The Lewis & Clark Expedition, the Corps of Discovery, was a military mission. During the winter they spent here, the Corps’ soldiers and frontiersmen transformed themselves from a rowdy, insubordinate, and drunken crew into a disciplined, more cohesive unit.
“If we eat you Shall eat, if we Starve, you must Starve also.” So said Mandan Chief Sheheke-shote when he met Lewis and Clark. The Mandan villagers shared what food they had with the expedition members. In December the expedition joined Chief Big White to join in a buffalo hunt. Despite the bitterly cold weather and deep snow drifts they returned with a large supply of buffalo meat. In turn, Lewis and Clark treated sick villagers. Their blacksmiths repaired Mandan and Hidatsa hoes, axes, and kettles.
The expedition located their winter quarters, named Fort Mandan, near the five Mandan and Hidatsa villages at the mouth of the Knife River. More than 5,000 people lived in these villages. The fort’s exact location is unknown but is believed to be beneath the waters of the Missouri River.
Fort Mandan was triangular in shape, with high walls, and a gate facing the Missouri River. The interior included lodging for the men, storage rooms for the expedition’s supplies, and a blacksmith shop. Lewis and Clark shared a room. Construction of the fort began on November 2, 1804 and was occupied until April 6, 1805. The park has reconstructed Fort Mandan on dry land and furnished it as it would have been so long ago. It was an excellent tour that we highly recommend taking.
The Expedition’s mascot, Seaman, was a Newfoundland dog that Meriwether Lewis bought in Philadelphia. Seaman accompanied the expedition from start to finish, impressing everyone he met. One Shawnee offered Lewis three beaver skins for him. He suffered as much as the men did. While swimming to retrieve a wounded beaver, he was bitten and an artery in his leg was severed. Lewis feared his beloved Seaman would not recover, but he did. Mosquitoes tortured both the men and Seaman, who would howl incessantly. It’s rumored that Seaman lived out the rest of his life near the grave of his owner, who died at Grinders Inn on the Natchez Trace. (Holly and I stopped at the remains of the inn while traveling on the Natchez Trace in April 2014.)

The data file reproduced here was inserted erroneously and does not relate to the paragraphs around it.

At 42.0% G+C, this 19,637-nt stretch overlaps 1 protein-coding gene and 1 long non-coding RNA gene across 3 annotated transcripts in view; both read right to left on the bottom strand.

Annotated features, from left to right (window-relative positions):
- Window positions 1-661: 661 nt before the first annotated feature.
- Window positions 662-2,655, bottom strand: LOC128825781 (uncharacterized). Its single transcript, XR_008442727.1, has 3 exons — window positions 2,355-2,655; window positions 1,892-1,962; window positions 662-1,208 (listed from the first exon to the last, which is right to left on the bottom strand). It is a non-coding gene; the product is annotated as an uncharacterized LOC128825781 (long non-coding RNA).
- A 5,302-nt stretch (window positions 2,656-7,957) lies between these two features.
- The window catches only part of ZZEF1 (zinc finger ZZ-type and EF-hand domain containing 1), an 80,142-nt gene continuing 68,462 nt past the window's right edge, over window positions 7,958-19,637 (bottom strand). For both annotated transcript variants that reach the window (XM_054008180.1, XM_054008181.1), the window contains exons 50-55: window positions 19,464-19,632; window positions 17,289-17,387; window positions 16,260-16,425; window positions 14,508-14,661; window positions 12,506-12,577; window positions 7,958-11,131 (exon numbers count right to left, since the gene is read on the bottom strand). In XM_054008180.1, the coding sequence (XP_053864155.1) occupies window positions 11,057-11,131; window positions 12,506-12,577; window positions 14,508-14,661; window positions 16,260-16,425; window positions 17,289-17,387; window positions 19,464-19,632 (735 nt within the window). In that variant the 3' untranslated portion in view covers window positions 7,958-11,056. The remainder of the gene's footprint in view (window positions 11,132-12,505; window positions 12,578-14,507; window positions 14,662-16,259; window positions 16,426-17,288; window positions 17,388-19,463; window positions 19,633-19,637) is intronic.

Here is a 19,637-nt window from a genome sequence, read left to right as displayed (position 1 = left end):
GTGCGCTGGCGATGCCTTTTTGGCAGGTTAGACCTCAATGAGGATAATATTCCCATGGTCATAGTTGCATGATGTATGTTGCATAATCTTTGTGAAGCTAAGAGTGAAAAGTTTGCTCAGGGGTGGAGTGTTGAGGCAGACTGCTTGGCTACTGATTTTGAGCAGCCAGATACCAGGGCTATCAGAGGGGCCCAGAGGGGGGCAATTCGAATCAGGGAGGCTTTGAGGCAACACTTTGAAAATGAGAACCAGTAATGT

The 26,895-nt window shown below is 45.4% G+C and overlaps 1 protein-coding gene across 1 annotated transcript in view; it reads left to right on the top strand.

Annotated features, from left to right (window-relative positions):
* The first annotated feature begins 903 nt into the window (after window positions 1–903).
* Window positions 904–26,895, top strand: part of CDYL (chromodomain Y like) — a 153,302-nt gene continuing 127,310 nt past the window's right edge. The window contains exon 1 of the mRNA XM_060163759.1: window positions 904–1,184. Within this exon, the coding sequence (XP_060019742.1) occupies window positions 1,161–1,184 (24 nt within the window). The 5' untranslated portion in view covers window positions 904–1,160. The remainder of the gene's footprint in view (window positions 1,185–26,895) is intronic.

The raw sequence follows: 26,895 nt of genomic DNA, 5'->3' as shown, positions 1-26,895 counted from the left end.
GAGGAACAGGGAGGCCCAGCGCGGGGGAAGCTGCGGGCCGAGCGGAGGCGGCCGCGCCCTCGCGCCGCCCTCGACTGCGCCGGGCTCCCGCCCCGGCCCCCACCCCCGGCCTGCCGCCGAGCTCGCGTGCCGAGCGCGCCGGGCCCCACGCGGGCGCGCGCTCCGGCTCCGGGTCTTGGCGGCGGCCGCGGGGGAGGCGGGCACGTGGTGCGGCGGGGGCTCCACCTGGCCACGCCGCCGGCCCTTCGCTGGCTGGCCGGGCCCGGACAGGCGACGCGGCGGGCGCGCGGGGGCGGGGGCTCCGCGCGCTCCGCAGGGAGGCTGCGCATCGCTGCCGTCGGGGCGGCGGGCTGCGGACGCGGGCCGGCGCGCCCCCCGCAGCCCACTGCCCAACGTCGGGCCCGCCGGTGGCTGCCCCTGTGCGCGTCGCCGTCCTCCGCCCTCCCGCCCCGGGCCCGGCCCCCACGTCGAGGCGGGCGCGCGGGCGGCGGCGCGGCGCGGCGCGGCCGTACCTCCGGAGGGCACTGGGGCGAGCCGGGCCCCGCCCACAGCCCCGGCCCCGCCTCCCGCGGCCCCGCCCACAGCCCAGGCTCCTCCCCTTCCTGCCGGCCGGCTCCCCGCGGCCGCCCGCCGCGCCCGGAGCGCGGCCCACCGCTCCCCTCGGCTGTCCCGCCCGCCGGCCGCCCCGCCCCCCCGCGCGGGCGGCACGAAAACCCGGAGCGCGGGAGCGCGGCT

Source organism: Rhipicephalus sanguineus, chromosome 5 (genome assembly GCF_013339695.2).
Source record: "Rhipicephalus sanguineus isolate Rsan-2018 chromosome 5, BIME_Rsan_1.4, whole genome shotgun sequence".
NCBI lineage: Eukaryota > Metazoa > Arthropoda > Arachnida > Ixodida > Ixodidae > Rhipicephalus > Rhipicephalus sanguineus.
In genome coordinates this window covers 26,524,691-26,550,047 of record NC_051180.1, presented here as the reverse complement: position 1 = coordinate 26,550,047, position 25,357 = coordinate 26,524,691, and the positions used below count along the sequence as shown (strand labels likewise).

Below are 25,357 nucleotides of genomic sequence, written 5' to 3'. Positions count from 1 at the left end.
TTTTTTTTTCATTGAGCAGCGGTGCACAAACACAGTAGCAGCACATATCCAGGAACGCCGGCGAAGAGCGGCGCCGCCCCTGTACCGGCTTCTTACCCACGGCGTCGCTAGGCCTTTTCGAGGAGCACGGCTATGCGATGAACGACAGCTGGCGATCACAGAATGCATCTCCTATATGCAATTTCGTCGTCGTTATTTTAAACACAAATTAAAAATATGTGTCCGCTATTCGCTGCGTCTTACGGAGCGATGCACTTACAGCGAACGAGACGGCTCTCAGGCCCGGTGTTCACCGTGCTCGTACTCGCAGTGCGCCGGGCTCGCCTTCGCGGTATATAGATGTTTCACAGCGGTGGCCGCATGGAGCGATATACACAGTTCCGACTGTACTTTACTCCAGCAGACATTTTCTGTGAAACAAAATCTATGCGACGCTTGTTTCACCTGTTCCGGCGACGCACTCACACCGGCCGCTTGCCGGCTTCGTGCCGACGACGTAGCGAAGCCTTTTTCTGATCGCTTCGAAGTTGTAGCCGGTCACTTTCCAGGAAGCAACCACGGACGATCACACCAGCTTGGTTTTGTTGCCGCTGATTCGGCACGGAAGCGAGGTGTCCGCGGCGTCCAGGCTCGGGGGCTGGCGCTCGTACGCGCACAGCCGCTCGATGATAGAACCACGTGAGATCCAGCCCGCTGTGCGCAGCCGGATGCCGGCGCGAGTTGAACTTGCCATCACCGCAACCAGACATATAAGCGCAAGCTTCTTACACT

The interpretive center contained an impressive collection of artifacts from the expedition. There is also an impressive map and timeline that traces the route of the expedition to and from the Pacific Ocean.
Below Dam Campground COE & Garrison Dam Fish Hatchery
We camped at the Army Corps of Engineers Downstream Campground in Riverdale, North Dakota. The campground is just below the Garrison Dam and is a beautiful shady oasis with nice sites, lots of trees, a few hiking trails and easy access to the river. It is also a short walk or drive to the Garrison Dam Fish Hatchery where you can get a free tour and check out how their hatchery works. We were a bit off season so most of their fish runs were empty as well as all the outdoor ponds but there was still plenty to see and learn about.
Among other things, the tank room has egg incubators for northern pike, walleye, paddlefish, and sturgeon. Newly hatched fish, called fry, are eventually moved to rearing ponds. By the time they become fingerlings they are about 1.5″ long and ready to stock North Dakota streams and rivers. The hatchery produces up to 10 million walleye fingerlings annually.
Each raceway can hold up to 170,000 three-inch salmon or 20,000 ten-inch trout. Because salmon are imprinted in hatchery waters, they return to the hatchery during their third year of life, migrating from the Missouri River.